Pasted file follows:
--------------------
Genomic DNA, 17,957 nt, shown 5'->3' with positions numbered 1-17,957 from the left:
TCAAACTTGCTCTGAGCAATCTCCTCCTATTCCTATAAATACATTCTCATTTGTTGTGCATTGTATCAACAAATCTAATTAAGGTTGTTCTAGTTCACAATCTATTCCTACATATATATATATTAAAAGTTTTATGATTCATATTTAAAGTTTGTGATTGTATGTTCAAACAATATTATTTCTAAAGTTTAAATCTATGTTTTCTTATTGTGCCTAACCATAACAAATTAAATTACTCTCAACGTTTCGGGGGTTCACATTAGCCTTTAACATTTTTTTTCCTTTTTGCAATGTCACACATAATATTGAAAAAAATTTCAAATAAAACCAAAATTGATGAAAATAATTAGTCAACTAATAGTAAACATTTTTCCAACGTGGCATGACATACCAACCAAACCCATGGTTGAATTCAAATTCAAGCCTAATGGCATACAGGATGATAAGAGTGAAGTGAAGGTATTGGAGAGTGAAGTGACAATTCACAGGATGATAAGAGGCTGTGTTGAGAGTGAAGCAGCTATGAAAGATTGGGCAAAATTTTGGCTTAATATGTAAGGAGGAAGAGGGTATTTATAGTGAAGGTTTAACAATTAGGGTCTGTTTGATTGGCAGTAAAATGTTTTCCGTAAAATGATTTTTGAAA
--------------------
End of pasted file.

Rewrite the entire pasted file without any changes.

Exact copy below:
Genomic DNA, 17,957 nt, shown 5'->3' with positions numbered 1-17,957 from the left:
TCAAACTTGCTCTGAGCAATCTCCTCCTATTCCTATAAATACATTCTCATTTGTTGTGCATTGTATCAACAAATCTAATTAAGGTTGTTCTAGTTCACAATCTATTCCTACATATATATATATTAAAAGTTTTATGATTCATATTTAAAGTTTGTGATTGTATGTTCAAACAATATTATTTCTAAAGTTTAAATCTATGTTTTCTTATTGTGCCTAACCATAACAAATTAAATTACTCTCAACGTTTCGGGGGTTCACATTAGCCTTTAACATTTTTTTTCCTTTTTGCAATGTCACACATAATATTGAAAAAAATTTCAAATAAAACCAAAATTGATGAAAATAATTAGTCAACTAATAGTAAACATTTTTCCAACGTGGCATGACATACCAACCAAACCCATGGTTGAATTCAAATTCAAGCCTAATGGCATACAGGATGATAAGAGTGAAGTGAAGGTATTGGAGAGTGAAGTGACAATTCACAGGATGATAAGAGGCTGTGTTGAGAGTGAAGCAGCTATGAAAGATTGGGCAAAATTTTGGCTTAATATGTAAGGAGGAAGAGGGTATTTATAGTGAAGGTTTAACAATTAGGGTCTGTTTGATTGGCAGTAAAATGTTTTCCGTAAAATGATTTTTGAAA